The Snow Sport For Everyone

There’s nothing quite like feeling the glide of snow below your skis. The rhythmic woosh-woosh of each gentle forward push while your arms move in tandem. I remember growing up in a snowless town and as a child, discovering a “Nordic Track” in my Aunt’s living room. Years later, in my late 30’s, I tried cross-country skiing for the first time and finally understood the purpose of that infomercial workout machine. The possibilities of cross-country skiing are vast. Not only is it accessible to most any skill level and low impact – the scenery is typically outstanding and beautiful. It’s also just good old-fashioned fun in the snow.

Let’s break down a few ski styles of this sport:

Nordic Cross-Country Skiing

This style is the most accessible. It involves the simplest set up, the least coordination, and can be done on any number of groomed cross-country ski tracks around the country. All you need is a pair of skis, clip in boots and two poles. Once you are suited up, it’s all about walking on skis.  With a bit more experience, you will work on a short glide under each foot to propel yourself forward. This is similar to the push a skateboarder uses, although they keep pushing with the same foot, while you will be alternating feet. What’s great about Nordic cross-country skiing is that even if you are just walking on cross-country skis, it’s still a super fun and engaging sport.

Skate Skiing

This style requires the most coordination and the participant receives a real cardiovascular workout. To watch a skate skier while they blast by you on the groomers, you may notice they are breathing heavy but likely smiling – and to some extent, they may even look like they are roller skating! If you have significantly stepped up your Nordic skills in standard cross-country skiing, the more technical skate skiing option is a good choice. It requires similar gear though perhaps the skis are more fussy about precise wax for precise conditions. It’s not a bad idea to seek out a lesson in this specialized form of skiing. Lessons are typically available at resorts or anywhere groomed cross-country ski tracks and trails exist.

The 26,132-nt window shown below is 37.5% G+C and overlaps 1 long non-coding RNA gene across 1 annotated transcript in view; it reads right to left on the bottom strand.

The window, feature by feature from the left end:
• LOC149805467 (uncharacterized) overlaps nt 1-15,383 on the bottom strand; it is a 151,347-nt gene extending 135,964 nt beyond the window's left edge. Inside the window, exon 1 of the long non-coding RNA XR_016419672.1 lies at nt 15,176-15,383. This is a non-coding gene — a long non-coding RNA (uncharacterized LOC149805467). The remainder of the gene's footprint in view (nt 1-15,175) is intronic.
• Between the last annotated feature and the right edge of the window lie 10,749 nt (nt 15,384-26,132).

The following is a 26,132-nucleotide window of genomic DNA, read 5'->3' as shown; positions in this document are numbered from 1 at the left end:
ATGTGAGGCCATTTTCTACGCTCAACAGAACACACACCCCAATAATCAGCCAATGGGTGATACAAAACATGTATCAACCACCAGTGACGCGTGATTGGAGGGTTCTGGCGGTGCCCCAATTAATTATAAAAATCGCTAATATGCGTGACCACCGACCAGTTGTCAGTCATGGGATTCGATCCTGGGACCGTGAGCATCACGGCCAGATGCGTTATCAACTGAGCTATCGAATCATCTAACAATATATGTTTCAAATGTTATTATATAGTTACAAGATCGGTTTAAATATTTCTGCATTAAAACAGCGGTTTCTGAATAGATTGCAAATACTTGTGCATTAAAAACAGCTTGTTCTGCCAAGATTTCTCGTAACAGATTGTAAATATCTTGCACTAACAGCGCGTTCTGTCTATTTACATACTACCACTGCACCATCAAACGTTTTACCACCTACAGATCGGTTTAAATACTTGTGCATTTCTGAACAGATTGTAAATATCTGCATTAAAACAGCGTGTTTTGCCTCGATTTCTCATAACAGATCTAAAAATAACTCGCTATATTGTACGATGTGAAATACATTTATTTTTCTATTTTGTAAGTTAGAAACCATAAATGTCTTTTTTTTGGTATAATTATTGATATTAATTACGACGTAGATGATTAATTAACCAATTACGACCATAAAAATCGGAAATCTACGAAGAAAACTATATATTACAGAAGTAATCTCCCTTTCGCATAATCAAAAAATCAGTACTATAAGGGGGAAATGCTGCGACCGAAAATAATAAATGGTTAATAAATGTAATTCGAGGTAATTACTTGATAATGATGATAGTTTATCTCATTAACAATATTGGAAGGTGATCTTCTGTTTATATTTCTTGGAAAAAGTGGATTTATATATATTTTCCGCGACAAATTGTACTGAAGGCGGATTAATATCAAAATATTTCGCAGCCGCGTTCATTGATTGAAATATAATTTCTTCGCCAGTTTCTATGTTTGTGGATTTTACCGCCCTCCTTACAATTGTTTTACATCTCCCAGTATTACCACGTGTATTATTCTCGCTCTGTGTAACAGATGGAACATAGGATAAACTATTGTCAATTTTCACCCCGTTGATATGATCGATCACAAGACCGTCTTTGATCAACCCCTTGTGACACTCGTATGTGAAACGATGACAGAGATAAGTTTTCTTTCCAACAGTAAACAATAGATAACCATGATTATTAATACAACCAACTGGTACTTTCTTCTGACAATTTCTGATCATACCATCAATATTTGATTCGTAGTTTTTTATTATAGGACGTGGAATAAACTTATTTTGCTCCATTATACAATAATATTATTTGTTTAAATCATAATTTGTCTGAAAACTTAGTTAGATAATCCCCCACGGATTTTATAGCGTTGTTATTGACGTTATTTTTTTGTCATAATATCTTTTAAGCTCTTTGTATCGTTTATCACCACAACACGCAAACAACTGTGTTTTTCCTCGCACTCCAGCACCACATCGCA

Backcountry Exploration

Many skiers may feel that groomed ski tracks are too crowded for their taste. This crowd will prefer backcountry cross-country skiing and blaze their own trail through powder on unkept terrain. While not requiring quite as much coordination and cardio as skate skiing, backcountry is more difficult and demands more skill than Nordic cross-country skiing. To delve deeper, you’ll need specialized knowledge of snow navigation, plenty of supplies (food, water, first aid, extra warm layers, etc.) and an explorer spirit. Following a groomed trail back to your car is significantly different than blasting out into the wilderness and finding your way back. Start with small, manageable jaunts at first. Consider enrolling in avalanche training and winter backpacking courses to brush up on safety practices and preparedness strategies. Once your comfortable – backcountry skiing can easily be tied into snow camping and multi-day travel.

Bonus: Pro Tips on Best Gear Finds

If you’re not totally sold and ready to invest bundles of cash into a cross-country set-up and kit, check out used gear shops. Or, visit Facebook “gear swap forums” and even explore rentals and demo sales at your local mountain resort. I picked up my cross-country skis, boots and poles at a fraction of the cost this way. Once you try it on some old worn-in gear, you’ll be ready to invest in the equipment that’s perfect for your ski goals.

About the Author

KM Collins
Hailing from the Oregon Territory, K.M. Collins is a geologist-gone-writer. Five generations deep in PNW hydrology, her Grandmothers were daughters of the White Salmon, Clackamas, and Willamette Rivers. Though rowing is her favorite whitewater pastime, she doesn’t discriminate when it comes to paddle sports. Roller skating, snowboarding, and shuttling by bike rank among her favorite land-based activities.

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